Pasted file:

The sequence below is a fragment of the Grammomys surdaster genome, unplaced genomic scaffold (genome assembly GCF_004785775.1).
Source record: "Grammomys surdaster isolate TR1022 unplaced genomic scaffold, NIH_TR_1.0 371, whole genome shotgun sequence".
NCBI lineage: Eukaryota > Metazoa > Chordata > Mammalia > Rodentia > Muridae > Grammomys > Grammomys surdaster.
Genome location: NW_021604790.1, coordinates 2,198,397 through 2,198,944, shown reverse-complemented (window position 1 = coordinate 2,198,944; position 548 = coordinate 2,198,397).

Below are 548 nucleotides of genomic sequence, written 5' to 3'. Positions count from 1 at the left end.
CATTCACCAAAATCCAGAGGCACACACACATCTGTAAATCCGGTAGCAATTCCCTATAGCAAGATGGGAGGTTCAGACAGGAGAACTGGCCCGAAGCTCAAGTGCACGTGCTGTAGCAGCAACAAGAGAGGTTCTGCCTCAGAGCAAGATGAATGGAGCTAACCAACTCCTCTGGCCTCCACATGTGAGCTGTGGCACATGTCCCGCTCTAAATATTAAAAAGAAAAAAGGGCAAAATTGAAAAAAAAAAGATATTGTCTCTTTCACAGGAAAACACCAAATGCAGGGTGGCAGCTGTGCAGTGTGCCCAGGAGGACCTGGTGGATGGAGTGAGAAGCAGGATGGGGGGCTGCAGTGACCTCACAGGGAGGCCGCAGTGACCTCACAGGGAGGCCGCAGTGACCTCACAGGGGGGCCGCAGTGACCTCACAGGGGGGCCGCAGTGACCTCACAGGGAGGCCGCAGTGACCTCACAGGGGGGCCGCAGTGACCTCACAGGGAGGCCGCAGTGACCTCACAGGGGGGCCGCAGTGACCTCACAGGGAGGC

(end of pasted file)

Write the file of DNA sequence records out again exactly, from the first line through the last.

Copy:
The sequence below is a fragment of the Grammomys surdaster genome, unplaced genomic scaffold (genome assembly GCF_004785775.1).
Source record: "Grammomys surdaster isolate TR1022 unplaced genomic scaffold, NIH_TR_1.0 371, whole genome shotgun sequence".
NCBI lineage: Eukaryota > Metazoa > Chordata > Mammalia > Rodentia > Muridae > Grammomys > Grammomys surdaster.
Genome location: NW_021604790.1, coordinates 2,198,397 through 2,198,944, shown reverse-complemented (window position 1 = coordinate 2,198,944; position 548 = coordinate 2,198,397).

Below are 548 nucleotides of genomic sequence, written 5' to 3'. Positions count from 1 at the left end.
CATTCACCAAAATCCAGAGGCACACACACATCTGTAAATCCGGTAGCAATTCCCTATAGCAAGATGGGAGGTTCAGACAGGAGAACTGGCCCGAAGCTCAAGTGCACGTGCTGTAGCAGCAACAAGAGAGGTTCTGCCTCAGAGCAAGATGAATGGAGCTAACCAACTCCTCTGGCCTCCACATGTGAGCTGTGGCACATGTCCCGCTCTAAATATTAAAAAGAAAAAAGGGCAAAATTGAAAAAAAAAAGATATTGTCTCTTTCACAGGAAAACACCAAATGCAGGGTGGCAGCTGTGCAGTGTGCCCAGGAGGACCTGGTGGATGGAGTGAGAAGCAGGATGGGGGGCTGCAGTGACCTCACAGGGAGGCCGCAGTGACCTCACAGGGAGGCCGCAGTGACCTCACAGGGGGGCCGCAGTGACCTCACAGGGGGGCCGCAGTGACCTCACAGGGAGGCCGCAGTGACCTCACAGGGGGGCCGCAGTGACCTCACAGGGAGGCCGCAGTGACCTCACAGGGGGGCCGCAGTGACCTCACAGGGAGGC